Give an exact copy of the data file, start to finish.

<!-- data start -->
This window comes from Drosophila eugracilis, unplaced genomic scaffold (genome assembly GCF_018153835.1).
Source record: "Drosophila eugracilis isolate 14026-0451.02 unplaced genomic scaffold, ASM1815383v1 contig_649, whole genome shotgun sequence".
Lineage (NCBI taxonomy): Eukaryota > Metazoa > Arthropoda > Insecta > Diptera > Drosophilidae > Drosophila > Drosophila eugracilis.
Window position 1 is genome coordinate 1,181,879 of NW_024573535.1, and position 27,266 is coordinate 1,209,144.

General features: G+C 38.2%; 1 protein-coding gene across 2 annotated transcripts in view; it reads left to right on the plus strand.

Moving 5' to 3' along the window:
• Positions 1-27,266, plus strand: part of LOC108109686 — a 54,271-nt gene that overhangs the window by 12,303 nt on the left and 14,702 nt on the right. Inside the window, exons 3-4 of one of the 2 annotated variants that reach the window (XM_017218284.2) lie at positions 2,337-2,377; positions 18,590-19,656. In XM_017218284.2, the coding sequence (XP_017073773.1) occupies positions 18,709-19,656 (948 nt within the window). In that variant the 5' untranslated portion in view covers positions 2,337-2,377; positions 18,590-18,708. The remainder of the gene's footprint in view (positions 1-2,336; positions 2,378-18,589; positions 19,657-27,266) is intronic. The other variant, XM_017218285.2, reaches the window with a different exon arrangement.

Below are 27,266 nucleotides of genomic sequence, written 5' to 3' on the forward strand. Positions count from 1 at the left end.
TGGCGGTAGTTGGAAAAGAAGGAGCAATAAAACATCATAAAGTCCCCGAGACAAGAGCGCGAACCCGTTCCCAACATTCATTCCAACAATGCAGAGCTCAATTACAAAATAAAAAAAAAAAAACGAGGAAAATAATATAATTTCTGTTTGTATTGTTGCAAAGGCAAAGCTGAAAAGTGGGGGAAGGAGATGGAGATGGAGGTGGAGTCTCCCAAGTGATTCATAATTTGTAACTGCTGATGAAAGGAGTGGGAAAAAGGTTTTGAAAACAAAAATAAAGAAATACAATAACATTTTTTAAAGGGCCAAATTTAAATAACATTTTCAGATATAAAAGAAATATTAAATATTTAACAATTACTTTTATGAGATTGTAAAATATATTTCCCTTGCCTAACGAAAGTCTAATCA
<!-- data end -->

This window comes from Drosophila eugracilis, unplaced genomic scaffold (genome assembly GCF_018153835.1).
Source record: "Drosophila eugracilis isolate 14026-0451.02 unplaced genomic scaffold, ASM1815383v1 contig_649, whole genome shotgun sequence".
Lineage (NCBI taxonomy): Eukaryota > Metazoa > Arthropoda > Insecta > Diptera > Drosophilidae > Drosophila > Drosophila eugracilis.
Window position 1 is genome coordinate 1,181,879 of NW_024573535.1, and position 27,266 is coordinate 1,209,144.

General features: G+C 38.2%; 1 protein-coding gene across 2 annotated transcripts in view; it reads left to right on the plus strand.

Moving 5' to 3' along the window:
• Positions 1-27,266, plus strand: part of LOC108109686 — a 54,271-nt gene that overhangs the window by 12,303 nt on the left and 14,702 nt on the right. Inside the window, exons 3-4 of one of the 2 annotated variants that reach the window (XM_017218284.2) lie at positions 2,337-2,377; positions 18,590-19,656. In XM_017218284.2, the coding sequence (XP_017073773.1) occupies positions 18,709-19,656 (948 nt within the window). In that variant the 5' untranslated portion in view covers positions 2,337-2,377; positions 18,590-18,708. The remainder of the gene's footprint in view (positions 1-2,336; positions 2,378-18,589; positions 19,657-27,266) is intronic. The other variant, XM_017218285.2, reaches the window with a different exon arrangement.

Below are 27,266 nucleotides of genomic sequence, written 5' to 3' on the forward strand. Positions count from 1 at the left end.
TGGCGGTAGTTGGAAAAGAAGGAGCAATAAAACATCATAAAGTCCCCGAGACAAGAGCGCGAACCCGTTCCCAACATTCATTCCAACAATGCAGAGCTCAATTACAAAATAAAAAAAAAAAAACGAGGAAAATAATATAATTTCTGTTTGTATTGTTGCAAAGGCAAAGCTGAAAAGTGGGGGAAGGAGATGGAGATGGAGGTGGAGTCTCCCAAGTGATTCATAATTTGTAACTGCTGATGAAAGGAGTGGGAAAAAGGTTTTGAAAACAAAAATAAAGAAATACAATAACATTTTTTAAAGGGCCAAATTTAAATAACATTTTCAGATATAAAAGAAATATTAAATATTTAACAATTACTTTTATGAGATTGTAAAATATATTTCCCTTGCCTAACGAAAGTCTAATCA